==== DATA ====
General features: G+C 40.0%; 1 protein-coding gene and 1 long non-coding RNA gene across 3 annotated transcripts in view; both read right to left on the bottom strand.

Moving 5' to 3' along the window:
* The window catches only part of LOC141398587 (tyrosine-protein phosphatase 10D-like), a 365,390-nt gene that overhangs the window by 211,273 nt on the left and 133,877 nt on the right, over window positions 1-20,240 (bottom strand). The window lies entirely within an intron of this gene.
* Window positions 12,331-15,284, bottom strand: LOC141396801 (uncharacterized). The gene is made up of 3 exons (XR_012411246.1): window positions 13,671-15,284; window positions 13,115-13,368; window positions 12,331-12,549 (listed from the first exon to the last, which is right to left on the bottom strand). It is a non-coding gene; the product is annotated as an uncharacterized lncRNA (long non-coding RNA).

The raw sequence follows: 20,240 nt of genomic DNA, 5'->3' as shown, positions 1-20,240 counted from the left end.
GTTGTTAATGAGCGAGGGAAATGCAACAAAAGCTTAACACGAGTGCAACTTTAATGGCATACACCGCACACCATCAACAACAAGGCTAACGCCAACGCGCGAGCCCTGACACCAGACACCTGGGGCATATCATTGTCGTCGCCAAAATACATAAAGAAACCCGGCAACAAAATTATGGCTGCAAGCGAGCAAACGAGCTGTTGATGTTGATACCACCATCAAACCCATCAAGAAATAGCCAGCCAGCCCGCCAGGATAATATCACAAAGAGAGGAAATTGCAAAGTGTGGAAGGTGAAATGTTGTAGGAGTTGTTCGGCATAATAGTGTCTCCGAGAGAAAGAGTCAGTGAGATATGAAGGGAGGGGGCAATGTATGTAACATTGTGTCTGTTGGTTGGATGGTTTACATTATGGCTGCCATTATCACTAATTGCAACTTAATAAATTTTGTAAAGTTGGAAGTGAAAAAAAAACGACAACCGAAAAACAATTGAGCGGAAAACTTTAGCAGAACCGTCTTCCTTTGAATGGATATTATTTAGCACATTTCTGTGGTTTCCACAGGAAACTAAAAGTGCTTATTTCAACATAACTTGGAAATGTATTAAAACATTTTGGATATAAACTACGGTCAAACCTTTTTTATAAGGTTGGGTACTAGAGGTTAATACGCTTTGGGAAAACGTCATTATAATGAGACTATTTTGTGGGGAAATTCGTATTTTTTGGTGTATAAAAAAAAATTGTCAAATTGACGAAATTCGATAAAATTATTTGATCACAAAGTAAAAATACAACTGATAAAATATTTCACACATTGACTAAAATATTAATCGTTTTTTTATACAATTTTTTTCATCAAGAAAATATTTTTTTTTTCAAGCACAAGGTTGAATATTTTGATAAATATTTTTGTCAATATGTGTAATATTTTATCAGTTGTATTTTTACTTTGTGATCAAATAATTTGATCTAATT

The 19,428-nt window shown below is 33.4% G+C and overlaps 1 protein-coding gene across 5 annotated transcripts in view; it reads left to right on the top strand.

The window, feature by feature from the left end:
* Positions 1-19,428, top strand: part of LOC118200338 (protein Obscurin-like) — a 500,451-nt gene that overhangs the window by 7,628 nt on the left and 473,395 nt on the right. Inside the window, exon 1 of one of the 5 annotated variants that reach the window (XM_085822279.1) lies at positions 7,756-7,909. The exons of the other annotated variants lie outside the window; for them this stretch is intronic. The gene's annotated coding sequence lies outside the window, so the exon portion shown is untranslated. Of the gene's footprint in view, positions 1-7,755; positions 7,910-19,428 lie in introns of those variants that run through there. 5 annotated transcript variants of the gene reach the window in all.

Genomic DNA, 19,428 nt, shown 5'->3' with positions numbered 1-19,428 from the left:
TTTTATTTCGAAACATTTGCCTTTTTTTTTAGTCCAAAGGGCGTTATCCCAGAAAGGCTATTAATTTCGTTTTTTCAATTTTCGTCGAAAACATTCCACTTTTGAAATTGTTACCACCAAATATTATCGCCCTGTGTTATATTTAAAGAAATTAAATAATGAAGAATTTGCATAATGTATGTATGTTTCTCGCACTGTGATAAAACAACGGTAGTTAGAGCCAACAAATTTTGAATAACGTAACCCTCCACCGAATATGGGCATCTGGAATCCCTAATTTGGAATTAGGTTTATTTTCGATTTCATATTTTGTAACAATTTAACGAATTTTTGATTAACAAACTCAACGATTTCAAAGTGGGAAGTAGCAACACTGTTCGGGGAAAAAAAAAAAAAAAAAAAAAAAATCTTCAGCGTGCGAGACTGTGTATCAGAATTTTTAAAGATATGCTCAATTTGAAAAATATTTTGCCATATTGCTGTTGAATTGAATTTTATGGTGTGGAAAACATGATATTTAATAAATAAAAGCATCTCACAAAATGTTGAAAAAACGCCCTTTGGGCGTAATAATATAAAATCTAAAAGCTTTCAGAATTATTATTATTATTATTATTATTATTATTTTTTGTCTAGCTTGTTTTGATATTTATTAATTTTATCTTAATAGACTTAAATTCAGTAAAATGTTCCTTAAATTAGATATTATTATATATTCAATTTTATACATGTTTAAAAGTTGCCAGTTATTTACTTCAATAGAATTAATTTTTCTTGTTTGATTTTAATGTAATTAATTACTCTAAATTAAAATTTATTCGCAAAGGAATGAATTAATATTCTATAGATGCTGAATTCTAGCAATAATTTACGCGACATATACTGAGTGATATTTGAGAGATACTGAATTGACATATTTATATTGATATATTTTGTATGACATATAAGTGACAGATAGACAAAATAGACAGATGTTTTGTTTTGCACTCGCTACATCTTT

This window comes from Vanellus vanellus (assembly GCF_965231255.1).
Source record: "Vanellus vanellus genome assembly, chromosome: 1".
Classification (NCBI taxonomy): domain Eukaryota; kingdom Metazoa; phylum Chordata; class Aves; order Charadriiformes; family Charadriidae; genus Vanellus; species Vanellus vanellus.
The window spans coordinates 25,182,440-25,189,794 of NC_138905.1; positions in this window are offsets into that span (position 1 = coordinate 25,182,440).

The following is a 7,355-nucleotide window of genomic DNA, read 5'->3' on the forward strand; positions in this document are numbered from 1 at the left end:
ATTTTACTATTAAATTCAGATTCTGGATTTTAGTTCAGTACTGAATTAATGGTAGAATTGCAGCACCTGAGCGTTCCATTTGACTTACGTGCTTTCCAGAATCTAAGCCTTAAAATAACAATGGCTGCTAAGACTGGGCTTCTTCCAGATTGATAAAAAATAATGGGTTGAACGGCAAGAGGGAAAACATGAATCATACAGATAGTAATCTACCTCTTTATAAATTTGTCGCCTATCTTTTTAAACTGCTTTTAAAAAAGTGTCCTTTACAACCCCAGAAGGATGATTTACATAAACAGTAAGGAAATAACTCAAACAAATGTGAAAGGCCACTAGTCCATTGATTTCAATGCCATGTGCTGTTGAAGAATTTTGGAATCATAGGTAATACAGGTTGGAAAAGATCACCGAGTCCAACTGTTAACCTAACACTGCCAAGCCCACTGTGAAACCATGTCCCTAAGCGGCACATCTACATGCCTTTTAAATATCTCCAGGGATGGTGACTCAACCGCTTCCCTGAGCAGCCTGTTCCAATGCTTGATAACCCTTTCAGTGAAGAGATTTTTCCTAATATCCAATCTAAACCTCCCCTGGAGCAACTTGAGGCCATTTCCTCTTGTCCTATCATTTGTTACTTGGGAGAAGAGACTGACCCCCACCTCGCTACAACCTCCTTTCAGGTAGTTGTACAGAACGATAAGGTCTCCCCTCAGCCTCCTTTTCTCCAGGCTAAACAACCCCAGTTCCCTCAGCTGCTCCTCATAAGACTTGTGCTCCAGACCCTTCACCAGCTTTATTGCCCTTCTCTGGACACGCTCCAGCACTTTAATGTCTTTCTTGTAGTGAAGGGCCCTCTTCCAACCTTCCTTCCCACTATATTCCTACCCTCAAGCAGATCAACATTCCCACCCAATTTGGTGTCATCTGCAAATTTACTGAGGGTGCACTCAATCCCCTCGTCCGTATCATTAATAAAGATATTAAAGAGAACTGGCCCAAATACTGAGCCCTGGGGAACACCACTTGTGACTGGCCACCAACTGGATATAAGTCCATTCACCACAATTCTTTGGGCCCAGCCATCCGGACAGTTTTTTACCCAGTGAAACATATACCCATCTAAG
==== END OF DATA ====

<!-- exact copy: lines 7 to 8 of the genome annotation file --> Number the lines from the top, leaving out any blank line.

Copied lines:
The 19,428-nt window shown below is 33.4% G+C and overlaps 1 protein-coding gene across 5 annotated transcripts in view; it reads left to right on the top strand.

The window, feature by feature from the left end: